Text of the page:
lung with a particular recipient in mind. In addition bone can sometimes be donated
if you are, for example, having bone removed for hip replacement surgery.
What if I've already decided to donate my body to medical science?
Organ and whole body donation are two separate requests. The donor must decide
on whether to donate their whole body to a medical school or whether to donate individual
organs at the time of death. Whatever the decision, a donor will receive a donation
wallet card that should be carried at all times.
Won't organ donation get in the way of carrying out my funeral arrangements?
Normally, funeral arrangements can be carried out as usual. Once a patient is
declared dead, and the family gives their consent, donation is usually completed
within 24 hours.
Will I still be able to have a viewing at my funeral ceremony?
Donation does not disfigure the body and does not interfere with funeral plans,
including open casket services. Organ donation is a surgical operation and will
not disfigure the body in any way.
What does organ donation cost?
The donor's family does not pay for the cost of the organ donation. All costs
related to the donation of organs and tissues are paid by the recipient, usually
through insurance or health care programs (e.g. Medicare).
What if I have already filled out the organ donation form on my drivers licence?
Will my decisions made there take precedence over the decisions I make here in the
If your organ donation form is signed by yourself and two witnesses it is a legal
document in some jurisdictions. However, it is more likely to represent your willingness
to donate. If your family vehemently objects to these wishes then it is unlikely
that organ donation will occur. It is mandatory to make your wishes clear and unambiguous
to your family, which is why the MyFuneral™ service
exists. If there is an inconsistency in the expression of your willingness to donate,
the decision will rest with your next of kin.
What will I be paid?
You cannot sell human organs and tissues. Contrary to popular myth, there is
not a healthy black market in illegally obtained organs. Recipients are not ranked
in terms of their ability to pay, only by their medical need and suitability for
receiving the organ.
How do I specify my organ donation wishes?
The MyFuneral™ service here at
will let you specify your organ donation wishes, as well as make many other decisions
regarding your funeral and other arrangements after you have passed away.
It is important that you document these wishes so that they can be communicated
to your survivors when the time is right.
What countries, states and provinces do you support?
Most of our services are completely international.
They can be used by anyone in any country in the world.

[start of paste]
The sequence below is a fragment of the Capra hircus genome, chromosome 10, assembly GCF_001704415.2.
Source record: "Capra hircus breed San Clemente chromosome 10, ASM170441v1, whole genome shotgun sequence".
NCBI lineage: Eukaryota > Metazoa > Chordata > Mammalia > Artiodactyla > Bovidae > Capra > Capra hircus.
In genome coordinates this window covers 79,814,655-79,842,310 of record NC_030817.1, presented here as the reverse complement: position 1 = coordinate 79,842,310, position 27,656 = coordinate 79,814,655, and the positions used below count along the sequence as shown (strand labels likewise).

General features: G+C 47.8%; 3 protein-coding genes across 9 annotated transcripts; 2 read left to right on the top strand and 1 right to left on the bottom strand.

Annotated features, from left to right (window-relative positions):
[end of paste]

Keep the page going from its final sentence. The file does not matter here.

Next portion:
Services such as MyFuneral™,
and MyMemorials™ do not create legal documents and
make no assumptions about your country of residence.
In the US, Canada, England and Wales, we have worked extensively to ensure that the legal
documents created by the MyWill™,
and MyLivingWill™ services are up to date
with the laws in all of the states in the United States and the provinces in
Canada, including: Alabama, Alaska, Alberta, Arizona, Arkansas, British
Columbia, California, Colorado, Connecticut, Delaware, District of Columbia,
Florida, Georgia, Hawaii, Idaho, Illinois, Indiana, Iowa, Kansas, Kentucky,
Maine, Manitoba, Maryland, Massachusetts, Michigan, Minnesota, Mississippi,
Missouri, Montana, Nebraska, Nevada, New Brunswick, Newfoundland and Labrador, New Hampshire,
New Jersey, New Mexico, New York, North Carolina, North Dakota, Northwest
Territories, Nova Scotia, Nunavut, Ohio, Oklahoma, Ontario, Oregon,
Pennsylvania, Prince Edward Island, Rhode Island, Saskatchewan, South Carolina,
South Dakota, Tennessee, Texas, Utah, Vermont, Virginia, Washington, Washington
D.C., West Virginia, Wisconsin, Wyoming, and Yukon. Hence, these
services can be used to generate legal documents in any state in the United
States with the exception of Louisiana, and any Canadian province with the
exception of Quebec, and in England and Wales in the United Kingdom.
Furthermore, the MyPowerOfAttorney™
service is available for all States in the United States except Louisiana, and
for all Provinces in Canada except Quebec. In the UK, power of attorney forms
are provided free of charge by the government.
If you are in Quebec, you can consider downloading a Quebec Will Kit from QuebecWillKit.ca.
Note that even in unsupported areas, there is value in stepping through the
wizards provided in these services in preparation for a consultation with an
attorney. It is strongly recommended that residents outside of the above
supported states/provinces/countries seek legal advice even after completing the
wizards. Local laws in these unsupported areas have not been considered in the
structure of the legal documents.
If you have any doubts about the legal standing of any documents in your
jurisdiction, feel free to seek legal counsel in your area to have your